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Summer Institute: Psychoanalysis & Politics

The Summer Institute of Psychoanalysis “Psychoanalysis AND,” a joint venture of Northwestern University and the Sorbonne Nouvelle that was inaugurated in 2017, develops topics at the intersection of psychoanalysis and the human sciences.  We are pleased to announce that the 2022 session takes place from June 27 through July 1 in Paris and focuses on the topic of “Psychoanalysis and Politics.”  Taught in English, the Institute proposes an intensive week of study for doctoral and postdoctoral students in the humanities from Europe, Israel, Latin America, and USA.  If you are interested in attending, please send your CV and a 400-word statement of interest by January 28, 2022 to Alessia Ricciardi ( or Isabelle Alfandary (

This year’s topic allows participants to interrogate anew the relationship between the discovery of the unconscious and the social and political field.  Although centered on the subject, psychoanalysis understood as both theory and practice offers intuitions and ideas that have proven to be consequential beyond the individual.  Which is the specific contribution of psychoanalysis to our understanding of the social contract?  In what ways is the political field traversed by affects and movements that become more intelligible thanks to psychoanalysis?  Taught by Isabelle Alfandary and Alessia Ricciardi, this year’s main seminar, "Reframing Melancholia: How Gender, Race, and Climate Change Are Transforming the Notions of Mourning and Melancholia,” revisits foundational texts in psychoanalysis and philosophy in light of some of the most intractable challenges of our times.  Our team of French and international faculty will lead several additional talks and sessions:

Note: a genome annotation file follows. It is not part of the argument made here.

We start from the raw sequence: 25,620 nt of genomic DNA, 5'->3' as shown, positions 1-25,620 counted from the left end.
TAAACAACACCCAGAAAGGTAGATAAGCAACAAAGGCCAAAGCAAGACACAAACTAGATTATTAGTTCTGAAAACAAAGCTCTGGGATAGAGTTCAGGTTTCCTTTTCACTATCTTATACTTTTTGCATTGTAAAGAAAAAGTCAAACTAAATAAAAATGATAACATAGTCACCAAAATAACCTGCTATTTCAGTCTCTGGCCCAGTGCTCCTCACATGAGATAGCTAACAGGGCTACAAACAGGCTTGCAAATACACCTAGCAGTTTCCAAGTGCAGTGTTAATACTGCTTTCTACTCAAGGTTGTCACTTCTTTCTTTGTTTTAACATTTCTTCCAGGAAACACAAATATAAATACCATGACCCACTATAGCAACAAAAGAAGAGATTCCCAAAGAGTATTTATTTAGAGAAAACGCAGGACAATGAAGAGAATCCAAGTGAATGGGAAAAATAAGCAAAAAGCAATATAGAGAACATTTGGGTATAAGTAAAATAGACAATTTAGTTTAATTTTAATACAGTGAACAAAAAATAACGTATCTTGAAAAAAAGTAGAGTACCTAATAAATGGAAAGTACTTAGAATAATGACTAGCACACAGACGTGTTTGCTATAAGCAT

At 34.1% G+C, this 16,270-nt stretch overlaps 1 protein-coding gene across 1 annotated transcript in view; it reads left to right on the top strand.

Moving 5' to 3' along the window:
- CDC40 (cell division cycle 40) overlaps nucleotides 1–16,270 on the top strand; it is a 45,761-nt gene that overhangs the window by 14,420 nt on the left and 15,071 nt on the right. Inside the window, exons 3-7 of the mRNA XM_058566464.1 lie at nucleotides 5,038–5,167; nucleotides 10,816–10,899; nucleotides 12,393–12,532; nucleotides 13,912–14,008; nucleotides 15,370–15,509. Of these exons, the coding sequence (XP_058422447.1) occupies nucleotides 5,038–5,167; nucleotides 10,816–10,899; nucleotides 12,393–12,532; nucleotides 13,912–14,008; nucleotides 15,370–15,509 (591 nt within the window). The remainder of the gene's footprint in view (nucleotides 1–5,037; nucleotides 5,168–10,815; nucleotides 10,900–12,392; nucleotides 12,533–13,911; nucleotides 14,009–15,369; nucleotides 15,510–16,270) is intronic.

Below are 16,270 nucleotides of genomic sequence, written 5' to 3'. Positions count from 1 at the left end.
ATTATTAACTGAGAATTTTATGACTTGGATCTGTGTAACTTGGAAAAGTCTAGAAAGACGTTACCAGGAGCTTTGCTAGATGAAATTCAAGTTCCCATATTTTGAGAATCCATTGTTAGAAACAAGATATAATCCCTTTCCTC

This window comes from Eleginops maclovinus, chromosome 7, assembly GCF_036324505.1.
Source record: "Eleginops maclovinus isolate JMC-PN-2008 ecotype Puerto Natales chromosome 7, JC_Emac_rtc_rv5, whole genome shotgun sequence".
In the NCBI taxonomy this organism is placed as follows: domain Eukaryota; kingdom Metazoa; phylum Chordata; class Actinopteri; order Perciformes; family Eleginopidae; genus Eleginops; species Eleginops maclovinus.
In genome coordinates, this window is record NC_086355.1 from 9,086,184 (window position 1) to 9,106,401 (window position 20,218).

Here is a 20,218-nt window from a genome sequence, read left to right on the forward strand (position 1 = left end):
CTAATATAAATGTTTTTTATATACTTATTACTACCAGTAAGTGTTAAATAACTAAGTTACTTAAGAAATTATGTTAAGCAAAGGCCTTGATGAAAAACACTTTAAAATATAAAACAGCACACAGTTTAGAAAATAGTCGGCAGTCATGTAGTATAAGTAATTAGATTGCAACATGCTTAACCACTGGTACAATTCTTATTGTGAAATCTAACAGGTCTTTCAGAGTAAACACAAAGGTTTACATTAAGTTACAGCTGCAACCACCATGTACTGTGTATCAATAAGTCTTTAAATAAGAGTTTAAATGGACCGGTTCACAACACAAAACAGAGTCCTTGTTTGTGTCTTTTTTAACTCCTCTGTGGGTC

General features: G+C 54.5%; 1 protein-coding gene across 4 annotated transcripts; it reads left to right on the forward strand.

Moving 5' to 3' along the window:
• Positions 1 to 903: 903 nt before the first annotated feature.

• Monique David-Ménard, “Comment le psychanalyse peut-elle intervenir en politique”
  • Diana Kamienny, “Ernesto Laclau, Judith Butler: In Transference to Psychoanalysis”
  • Axel Nesme, “Political Lacan”
  • Vladimir Pinheiro Safatle, “Listening to the Collision: The Emergence of Social Conflict in Clinical Situations”

Categories: Social Sciences